FoWST chairwoman Jan Bant and Annika Bennett from the Margaret River Chocolate Company with some tortoise merchandise. Picture: Anita McInnes

Endangered tortoise has friends in the Swan Valley

Lots of tourists and people don’t know the story of the western swamp tortoise.
August 24, 2023
Anita McInnes

THERE are very few adult western swamp tortoises in the wild making them one of Australia’s most endangered reptiles.

Friends of the Western Swamp Tortoise chairwoman (FoWST) Jan Bant said the tortoise was critically endangered with the less than 50 adults in the world found in reserves in the Swan Valley.

But FoWST along with Perth Zoo and some financial supporters have been working to ensure the survival of the small short-necked reptile, which goes underground during summer to escape the heat and fires.

In 2022 the Department of Biodiversity, Conservation and Attractions said since 1989, Perth Zoo had bred more than 1200 western swamp tortoises of which more than 1000 had been released in the wild with the assistance of FoWST.

Mrs Bant said FoWST was a community group and not-for-profit so it relied on its sponsors such as the Margaret River Chocolate Factory, which this week donated $10,000, to keep going.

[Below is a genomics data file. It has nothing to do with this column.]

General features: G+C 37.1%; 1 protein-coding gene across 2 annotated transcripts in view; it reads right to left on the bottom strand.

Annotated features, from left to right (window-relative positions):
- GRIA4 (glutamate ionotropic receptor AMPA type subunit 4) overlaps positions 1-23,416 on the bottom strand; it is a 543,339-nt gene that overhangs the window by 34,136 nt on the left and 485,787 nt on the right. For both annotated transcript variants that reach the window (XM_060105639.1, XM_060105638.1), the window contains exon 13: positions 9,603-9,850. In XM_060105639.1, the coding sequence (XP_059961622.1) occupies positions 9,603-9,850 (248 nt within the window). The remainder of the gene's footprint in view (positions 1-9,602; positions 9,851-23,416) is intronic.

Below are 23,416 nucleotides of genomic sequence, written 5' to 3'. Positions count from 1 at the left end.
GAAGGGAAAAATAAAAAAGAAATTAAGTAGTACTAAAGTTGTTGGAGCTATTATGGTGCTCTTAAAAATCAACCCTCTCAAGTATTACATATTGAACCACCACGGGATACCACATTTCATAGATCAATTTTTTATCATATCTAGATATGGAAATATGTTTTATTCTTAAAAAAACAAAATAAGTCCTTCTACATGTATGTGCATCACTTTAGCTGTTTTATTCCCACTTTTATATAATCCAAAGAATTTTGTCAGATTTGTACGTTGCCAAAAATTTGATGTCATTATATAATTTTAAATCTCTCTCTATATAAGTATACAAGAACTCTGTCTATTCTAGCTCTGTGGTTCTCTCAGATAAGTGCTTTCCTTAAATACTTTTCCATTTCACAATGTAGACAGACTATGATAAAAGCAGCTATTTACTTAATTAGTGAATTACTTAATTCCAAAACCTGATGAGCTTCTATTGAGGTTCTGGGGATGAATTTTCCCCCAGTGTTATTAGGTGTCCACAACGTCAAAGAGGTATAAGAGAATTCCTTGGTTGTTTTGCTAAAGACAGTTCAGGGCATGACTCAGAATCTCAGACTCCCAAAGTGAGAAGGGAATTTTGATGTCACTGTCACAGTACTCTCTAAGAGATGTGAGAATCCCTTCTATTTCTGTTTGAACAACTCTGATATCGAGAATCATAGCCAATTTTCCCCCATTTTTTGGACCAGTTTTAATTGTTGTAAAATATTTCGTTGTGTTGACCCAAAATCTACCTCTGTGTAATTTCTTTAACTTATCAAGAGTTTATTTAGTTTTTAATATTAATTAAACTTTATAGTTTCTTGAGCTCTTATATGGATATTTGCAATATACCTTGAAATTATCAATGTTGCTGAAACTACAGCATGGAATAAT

She said Margaret River Chocolate Factory had been donating to the group for more than a decade.

“We have probably used some of this money already before we got it for the revegetation of Ellen Brook after the fire,’’ she said.

“We’ve done a lot of planting there too to revegetate the area.”

In 2021 the Wooroloo bushfire swept through the Ellen Brook Nature Reserve in Upper Swan, burning more than 90 per cent of the vegetation but as it was summer there was only one fatality.

One reason having a sponsor like the Margaret River Chocolate Company is that they display the community group’s Tortoise Tales newsletters.

“Lots of tourists and people don’t know the story of the western swamp tortoise so it’s great,’’ she said.

Every year some western swamp tortoises from the Perth Zoo captive breeding program are released.

“We get to release about 40 more but they are not considered to be adults until they’re 15-years-old – and then they start breeding.’’

The Ellen Brook Nature Reserve is the last sustainable population so they do not release in there.

“We’ve been releasing down south and a lot of our money that we’ve got over the last few years has gone on to monitoring for the scientists so they can see how the tortoises do down south that they’ve put in swamps in Scott River National Park.

“Scott River has turned out to be a very good place for them to be but it’s probably another two years before we get the released tortoises from the zoo to start breeding.

“Then hopefully we’ll have a population explosion so wherever they are there will be babies and the cycle will continue.’’


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